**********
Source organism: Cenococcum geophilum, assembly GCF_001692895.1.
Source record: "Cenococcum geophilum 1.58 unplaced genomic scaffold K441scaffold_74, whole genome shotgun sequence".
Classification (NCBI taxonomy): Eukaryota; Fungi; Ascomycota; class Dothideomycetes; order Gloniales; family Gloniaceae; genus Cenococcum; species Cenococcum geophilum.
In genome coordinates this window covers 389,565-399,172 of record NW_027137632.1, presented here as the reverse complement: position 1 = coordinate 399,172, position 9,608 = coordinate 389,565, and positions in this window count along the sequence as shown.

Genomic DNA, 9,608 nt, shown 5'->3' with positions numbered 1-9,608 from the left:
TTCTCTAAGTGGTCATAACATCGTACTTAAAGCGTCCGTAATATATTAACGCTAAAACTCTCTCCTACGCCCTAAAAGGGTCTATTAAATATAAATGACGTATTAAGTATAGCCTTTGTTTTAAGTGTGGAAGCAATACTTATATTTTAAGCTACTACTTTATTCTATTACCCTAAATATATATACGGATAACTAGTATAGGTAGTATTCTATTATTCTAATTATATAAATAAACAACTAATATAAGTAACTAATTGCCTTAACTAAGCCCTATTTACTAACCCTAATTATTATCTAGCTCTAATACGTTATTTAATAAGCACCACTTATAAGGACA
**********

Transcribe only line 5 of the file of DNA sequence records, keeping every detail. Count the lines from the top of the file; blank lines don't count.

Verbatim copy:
Genomic DNA, 9,608 nt, shown 5'->3' with positions numbered 1-9,608 from the left: